Boris Johnson today gave the Tokyo Olympics a show of support at a meeting with Japan’s Prime Minister Yoshihide Suga and backed efforts to ensure the Games go ahead safely.
The Tokyo 2020 Games, which were postponed last year due to Covid-19, is scheduled to start on 23 July.
“The prime minister expressed his support for the Tokyo Olympics, and welcomed Japanese efforts to ensure the Games can take place safely,” a Downing Street spokesperson said after the meeting.
The Japanese government and organisers of the Olympics have said that the Games will go ahead barring “Armageddon”, as one committee member put it.
At the meeting with Suga at the G7 summit in Carbis Bay, Johnson also agreed to work together on a range of issues including trade, technology, defence and climate change.
Will the Games definitely go ahead?
Johnson’s comments came a week after the president of Tokyo 2020 ruled out a cancellation or further postponement of the Games.
Public opinion polls in Japan have consistently shown that a majority want the event cancelled because of the Covid crisis.
Most of the Tokyo Metropolitan Assembly feel the same, according to media reports in Japan.
However, Olympics president Seiko Hashimoto said that she is “100 per cent” certain that the Games will happen.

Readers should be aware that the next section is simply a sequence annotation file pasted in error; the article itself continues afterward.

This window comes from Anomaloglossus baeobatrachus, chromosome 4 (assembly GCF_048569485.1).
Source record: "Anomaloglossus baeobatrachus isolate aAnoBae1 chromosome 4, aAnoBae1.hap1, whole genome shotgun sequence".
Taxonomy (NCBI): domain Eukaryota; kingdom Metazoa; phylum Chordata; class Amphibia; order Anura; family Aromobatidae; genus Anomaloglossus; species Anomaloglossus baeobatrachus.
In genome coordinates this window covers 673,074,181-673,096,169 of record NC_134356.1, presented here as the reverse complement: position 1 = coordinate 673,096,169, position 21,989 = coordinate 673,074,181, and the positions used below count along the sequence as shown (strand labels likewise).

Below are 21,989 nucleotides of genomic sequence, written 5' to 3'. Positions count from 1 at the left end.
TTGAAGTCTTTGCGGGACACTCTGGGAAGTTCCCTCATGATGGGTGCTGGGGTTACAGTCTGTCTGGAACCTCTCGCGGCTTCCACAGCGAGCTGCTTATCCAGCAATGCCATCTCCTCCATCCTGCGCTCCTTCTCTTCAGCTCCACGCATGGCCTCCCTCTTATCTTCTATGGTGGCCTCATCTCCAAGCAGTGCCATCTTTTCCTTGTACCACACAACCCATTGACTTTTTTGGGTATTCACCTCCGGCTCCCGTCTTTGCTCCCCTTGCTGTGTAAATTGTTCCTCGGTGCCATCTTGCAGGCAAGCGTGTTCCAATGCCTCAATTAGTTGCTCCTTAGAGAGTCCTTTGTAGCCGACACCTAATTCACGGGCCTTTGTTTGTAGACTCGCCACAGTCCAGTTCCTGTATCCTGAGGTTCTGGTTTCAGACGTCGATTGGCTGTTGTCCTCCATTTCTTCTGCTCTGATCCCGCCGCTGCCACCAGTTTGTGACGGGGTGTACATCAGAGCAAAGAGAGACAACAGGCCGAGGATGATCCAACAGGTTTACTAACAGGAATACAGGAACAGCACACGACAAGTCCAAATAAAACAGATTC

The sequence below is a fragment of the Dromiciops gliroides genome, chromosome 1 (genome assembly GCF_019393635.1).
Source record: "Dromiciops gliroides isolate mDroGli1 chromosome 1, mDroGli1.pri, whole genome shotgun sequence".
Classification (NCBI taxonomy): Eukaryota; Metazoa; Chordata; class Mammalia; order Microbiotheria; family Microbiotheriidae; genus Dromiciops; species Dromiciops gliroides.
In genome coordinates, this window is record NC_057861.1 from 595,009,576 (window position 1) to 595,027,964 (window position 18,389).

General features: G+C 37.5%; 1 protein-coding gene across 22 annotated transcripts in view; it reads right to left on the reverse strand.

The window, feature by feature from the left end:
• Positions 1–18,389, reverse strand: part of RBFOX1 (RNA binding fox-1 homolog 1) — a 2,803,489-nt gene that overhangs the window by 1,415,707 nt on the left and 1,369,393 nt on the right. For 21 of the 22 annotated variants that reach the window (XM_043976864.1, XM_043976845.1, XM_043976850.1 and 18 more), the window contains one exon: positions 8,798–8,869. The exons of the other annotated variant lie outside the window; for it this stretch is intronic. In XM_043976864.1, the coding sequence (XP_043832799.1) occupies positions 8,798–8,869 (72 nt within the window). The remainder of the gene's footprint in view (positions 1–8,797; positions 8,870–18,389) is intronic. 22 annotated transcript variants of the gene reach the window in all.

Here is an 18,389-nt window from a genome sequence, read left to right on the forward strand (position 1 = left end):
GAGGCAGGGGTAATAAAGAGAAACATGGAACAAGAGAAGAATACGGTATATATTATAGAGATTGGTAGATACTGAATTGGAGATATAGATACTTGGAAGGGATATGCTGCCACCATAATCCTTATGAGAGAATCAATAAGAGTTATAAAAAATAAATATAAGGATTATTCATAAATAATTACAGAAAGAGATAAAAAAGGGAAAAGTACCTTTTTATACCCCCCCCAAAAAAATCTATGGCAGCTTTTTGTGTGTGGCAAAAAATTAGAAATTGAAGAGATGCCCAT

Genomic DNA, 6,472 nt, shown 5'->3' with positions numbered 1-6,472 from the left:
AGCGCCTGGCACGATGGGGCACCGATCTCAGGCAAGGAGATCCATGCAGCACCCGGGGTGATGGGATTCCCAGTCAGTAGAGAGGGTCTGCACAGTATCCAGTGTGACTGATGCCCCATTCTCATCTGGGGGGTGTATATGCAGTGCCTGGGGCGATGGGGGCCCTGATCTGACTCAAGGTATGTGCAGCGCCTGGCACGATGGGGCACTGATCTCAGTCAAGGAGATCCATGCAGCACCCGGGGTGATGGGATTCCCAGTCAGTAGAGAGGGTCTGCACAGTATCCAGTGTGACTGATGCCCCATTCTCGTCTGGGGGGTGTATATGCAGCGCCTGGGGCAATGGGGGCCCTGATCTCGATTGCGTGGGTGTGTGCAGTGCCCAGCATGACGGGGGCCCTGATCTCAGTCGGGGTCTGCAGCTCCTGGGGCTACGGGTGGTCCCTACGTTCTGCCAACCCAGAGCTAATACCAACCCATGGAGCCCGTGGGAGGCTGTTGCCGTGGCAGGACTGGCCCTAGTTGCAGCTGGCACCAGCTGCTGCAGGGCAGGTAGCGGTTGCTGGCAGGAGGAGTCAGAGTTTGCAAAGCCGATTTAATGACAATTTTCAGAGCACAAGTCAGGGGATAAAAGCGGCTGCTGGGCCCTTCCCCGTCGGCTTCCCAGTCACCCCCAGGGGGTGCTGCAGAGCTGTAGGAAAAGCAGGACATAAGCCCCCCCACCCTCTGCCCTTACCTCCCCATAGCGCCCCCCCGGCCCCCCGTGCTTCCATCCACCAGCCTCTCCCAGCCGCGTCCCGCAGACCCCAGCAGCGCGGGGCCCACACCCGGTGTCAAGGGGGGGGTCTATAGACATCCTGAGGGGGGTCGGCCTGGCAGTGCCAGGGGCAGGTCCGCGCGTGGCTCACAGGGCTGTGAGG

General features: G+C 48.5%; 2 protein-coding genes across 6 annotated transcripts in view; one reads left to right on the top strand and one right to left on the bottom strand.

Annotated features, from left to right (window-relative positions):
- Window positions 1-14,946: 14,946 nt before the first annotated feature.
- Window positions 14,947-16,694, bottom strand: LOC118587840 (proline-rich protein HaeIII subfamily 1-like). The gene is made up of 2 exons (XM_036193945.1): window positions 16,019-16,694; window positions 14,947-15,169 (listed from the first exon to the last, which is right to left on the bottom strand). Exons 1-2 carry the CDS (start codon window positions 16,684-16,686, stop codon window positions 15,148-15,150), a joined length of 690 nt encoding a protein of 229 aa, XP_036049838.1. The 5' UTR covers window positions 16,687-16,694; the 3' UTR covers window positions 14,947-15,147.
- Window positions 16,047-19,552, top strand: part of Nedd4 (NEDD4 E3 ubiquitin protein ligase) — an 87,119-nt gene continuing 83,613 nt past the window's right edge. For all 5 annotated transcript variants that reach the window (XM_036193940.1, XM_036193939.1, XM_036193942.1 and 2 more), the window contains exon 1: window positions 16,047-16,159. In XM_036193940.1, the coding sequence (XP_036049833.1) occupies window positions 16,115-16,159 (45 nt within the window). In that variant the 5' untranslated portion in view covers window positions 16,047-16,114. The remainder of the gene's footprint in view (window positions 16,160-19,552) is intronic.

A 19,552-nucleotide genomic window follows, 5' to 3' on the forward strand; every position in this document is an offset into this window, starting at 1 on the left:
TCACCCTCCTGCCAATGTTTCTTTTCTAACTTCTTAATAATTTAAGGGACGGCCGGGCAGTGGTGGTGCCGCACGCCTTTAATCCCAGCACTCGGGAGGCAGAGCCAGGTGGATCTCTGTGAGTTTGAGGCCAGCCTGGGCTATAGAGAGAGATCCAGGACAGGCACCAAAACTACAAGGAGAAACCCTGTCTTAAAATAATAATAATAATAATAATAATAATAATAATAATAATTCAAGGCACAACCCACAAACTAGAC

Hashimoto today said that she would be “grateful” if G7 nations could support the Olympics going ahead as planned.
Speaking at a news conference, she said that a new vaccination centre for staff working at the Games had been opened in Tokyo.
Why the hesitancy?
With just over a month to go until the delayed Games begin, Japan is battling a rise in Covid cases, with large parts of the country under a state of emergency.
Shigeru Omi, Japan’s top medical adviser, has become more vocal about concerns he has about staging the Games.
He told a parliamentary committee last week that it would be “abnormal” to host the Olympics amid the current state of infections, and that organisers had a responsibility to scale down the event.
“We are now considering where we should give our advice,” he said. “If they want to hold (the Games), it is our job to tell them what the risks are.”